– Paddy seedlings are transplanted on fields that are “puddled” or tilled in standing water using tractor-drawn disc harrows. For the first three weeks or so after transplanting, the plants have to be irrigated almost daily (if there are no rains) to maintain a water depth of 4-5 cm. Farmers continue irrigating every 2-3 days even for the next 4-5 weeks, when the crop is in the tillering (stem development) stage. The underlying principle here is simple: Paddy growth is compromised by weeds that compete for nutrition, sunlight and water. Water prevents growth of weeds by denying them oxygen in the submerged stage, whereas the soft ‘aerenchyma tissues’ in paddy plants allow air to penetrate through their roots. Water, thus, acts as a herbicide for paddy. The threat from weeds recedes once tillering is over; so does the need to flood the fields. It would be best to avoid the herbicides recommended in this report.  https://indianexpress.com/article/explained/labour-short-can-direct-seeding-be-alternative-to-paddy-transplanting-6408653/  (14 May 2020) 


Delhi Illegal extraction of groundwater a criminal offence: NGT  “Illegal extraction of ground water is a criminal offence under the Environment Protection Act. Compensation must be recovered on the formula already laid down. It will be appropriate that Chief Secretary, Delhi calls a meeting of all concerned within one month from today and oversees preparation of an appropriate SOP for fixing responsibility on the subject,” the bench said. The Ministry of Jal Shakti may also take necessary steps in the matter, the bench added. The tribunal had earlier constituted an independent Monitoring Committee, headed by former Delhi high court judge, Justice SP Garg, to look into the issue. The Committee had found that 14,231 borewells were illegally operating in Delhi and 15 per cent of the groundwater had reached below 40 meters.  https://www.tribuneindia.com/news/delhi/illegal-extraction-of-groundwater-a-criminal-offence-ngt-85223  (15 May 2020)

Coronavirus chaos to worsen water crisis “The demand-supply gap is scary. Everyone is talking about washing hands for 20 seconds, but it’s a luxury for a vast chunk of the population that doesn’t not have access to drinking water,” said water expert Himanshu Thakkar. He added the AAP government has fixed many gaps but the problem still remains acute. Even the central government has failed as its focus is to push big projects, he said. “Now is the time to act as the situation will get worse during peak summer,” he warned.  https://www.indiatoday.in/mail-today/story/coronavirus-chaos-to-worsen-water-crisis-in-delhi-1678595-2020-05-16  (16 May 2020)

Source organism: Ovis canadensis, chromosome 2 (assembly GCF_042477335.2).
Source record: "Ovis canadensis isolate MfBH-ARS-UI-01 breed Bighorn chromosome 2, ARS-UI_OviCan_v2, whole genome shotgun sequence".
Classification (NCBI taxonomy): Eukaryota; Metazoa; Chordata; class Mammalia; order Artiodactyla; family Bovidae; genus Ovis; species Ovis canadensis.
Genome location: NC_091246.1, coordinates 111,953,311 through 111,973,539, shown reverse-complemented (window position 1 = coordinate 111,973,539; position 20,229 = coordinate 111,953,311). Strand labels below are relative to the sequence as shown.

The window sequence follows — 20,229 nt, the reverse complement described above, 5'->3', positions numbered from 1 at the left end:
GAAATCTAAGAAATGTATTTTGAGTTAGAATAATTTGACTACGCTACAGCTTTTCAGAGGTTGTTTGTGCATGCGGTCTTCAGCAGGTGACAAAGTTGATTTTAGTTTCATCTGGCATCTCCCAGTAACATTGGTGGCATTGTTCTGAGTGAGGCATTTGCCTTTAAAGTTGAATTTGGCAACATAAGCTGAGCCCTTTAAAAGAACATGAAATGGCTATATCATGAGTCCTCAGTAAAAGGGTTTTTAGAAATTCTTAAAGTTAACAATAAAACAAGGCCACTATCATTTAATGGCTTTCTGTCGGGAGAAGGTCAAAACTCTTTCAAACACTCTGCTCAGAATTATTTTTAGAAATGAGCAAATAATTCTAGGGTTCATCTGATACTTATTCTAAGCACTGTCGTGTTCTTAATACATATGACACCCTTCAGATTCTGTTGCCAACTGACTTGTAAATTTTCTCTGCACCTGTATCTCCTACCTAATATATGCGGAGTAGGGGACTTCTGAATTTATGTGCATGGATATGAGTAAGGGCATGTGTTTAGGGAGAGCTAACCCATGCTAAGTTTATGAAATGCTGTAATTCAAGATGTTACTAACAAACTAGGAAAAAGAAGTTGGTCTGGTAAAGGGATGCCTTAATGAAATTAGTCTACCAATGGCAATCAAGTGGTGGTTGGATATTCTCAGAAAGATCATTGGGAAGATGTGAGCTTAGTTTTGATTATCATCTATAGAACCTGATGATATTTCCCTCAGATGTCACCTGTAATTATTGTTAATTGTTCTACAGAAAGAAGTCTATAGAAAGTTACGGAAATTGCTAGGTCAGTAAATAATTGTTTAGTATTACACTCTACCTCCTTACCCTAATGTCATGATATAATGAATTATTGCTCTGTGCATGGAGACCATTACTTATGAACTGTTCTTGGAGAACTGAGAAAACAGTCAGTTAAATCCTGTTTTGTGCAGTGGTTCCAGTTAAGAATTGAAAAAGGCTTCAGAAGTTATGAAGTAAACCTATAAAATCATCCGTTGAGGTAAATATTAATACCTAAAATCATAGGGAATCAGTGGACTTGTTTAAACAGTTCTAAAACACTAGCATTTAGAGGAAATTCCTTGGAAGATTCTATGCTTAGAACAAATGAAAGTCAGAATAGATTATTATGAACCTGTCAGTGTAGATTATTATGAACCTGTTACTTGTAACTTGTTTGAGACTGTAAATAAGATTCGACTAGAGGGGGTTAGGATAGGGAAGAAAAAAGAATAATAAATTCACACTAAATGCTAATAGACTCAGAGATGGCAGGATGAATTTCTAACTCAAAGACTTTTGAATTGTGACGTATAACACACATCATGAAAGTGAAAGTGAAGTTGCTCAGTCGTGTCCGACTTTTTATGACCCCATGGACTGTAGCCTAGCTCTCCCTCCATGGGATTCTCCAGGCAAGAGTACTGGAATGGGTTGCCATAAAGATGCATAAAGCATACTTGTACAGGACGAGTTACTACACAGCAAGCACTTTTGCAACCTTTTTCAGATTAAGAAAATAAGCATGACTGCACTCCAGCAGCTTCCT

DJB prepares to up water output in its summer plan “A total of 155 existing water bodies will be rejuvenated. Tenders for 59 have been announced, out of which work for 22 has already been awarded,” the statement said. Additionally, new lakes are being created at Dwarka, Timarpur, Rohini, Nilothi, Pappan Kalan and Satpula, it said. Besides, 1,077 water tankers have been deployed at 87,308 locations in areas such as unauthorised colonies and slum clusters, which do not have piped connections. Further, 254 tube-wells, 117 Water ATMs and e-piaos (water kiosks) have been installed in water-deficient areas.  https://www.hindustantimes.com/cities/as-part-of-djb-s-summer-plan-1k-water-rankers-upping-water-production/story-R3cEBilEe3PJLeqZvPtGsJ.html  (16 May 2020) 


Gujarat Pilot sensor-based service delivery to monitor rural drinking water Govt is all set to implement sensor-based service delivery monitoring system in rural drinking water sector under the Jal Jeevan Mission (JJM). The pilot is already underway in two districts of the state so as to monitor the functionality of water supply i.e. potable water in adequate quantity and of prescribed quality being provided to every rural household regularly on long-term basis.

– A meeting of State officials with the Department of Drinking Water & Sanitation was on May 13, 2020 for the finalisation of the Annual Action Plan for providing household tap connections to rural households for the FY 2020-21. Out of 93.6 lakh rural households in the State, 65 lakh (70%) are already having household tap connections. The state plans to provide 11.15 lakh household tap connections in rural areas in 2020-21. Gujarat state has set the target year of 100% coverage by the year September, 2022.  https://pib.gov.in/newsite/PrintRelease.aspx?relid=204000  (14 May 2020)

Haryana All rural houses to get tap water connection by 2022 Haryana has 29 lakh rural households out of which 19 lakh HH have tap water connection, 1 lakh was provided in 2019-20, 7 lakh HH will be provided in 2020-21. In 2020-21, 100% HH will be covered in one district and 2898 of 6987 villages.  https://www.tribuneindia.com/news/haryana/all-rural-houses-to-get-tap-water-connection-by-2022-84574  (14 May 2020)

J&K Rural households to get tap water connections by Dec 2022 J&K officials said there are 18.17 lakh households in the region, out of which 5.75 lakh are already provided with Functional Household Tap Connections (FHTCs). Out of the remaining households, J&K has planned to provide 1.76 lakh households by 2020-21. The UT is likely to get Rs 680 crore as central share under JJM for this financial year and it is eligible for additional allocation based on physical and financial performance.  https://www.outlookindia.com/newsscroll/rural-jampk-households-to-get-tap-water-connections-by-dec-2022/1833389  (13 May 2020)

Telangana For MGNREGA workers safety is not an option There are 1.16 crore wage seekers under MGNREGA in state and many of them are working amid the pandemic without safety gears as they have no other choice.  https://www.thenewsminute.com/article/physical-distance-wont-feed-us-telangana-mgnrega-workers-safety-not-option-124465  (13 May 2020)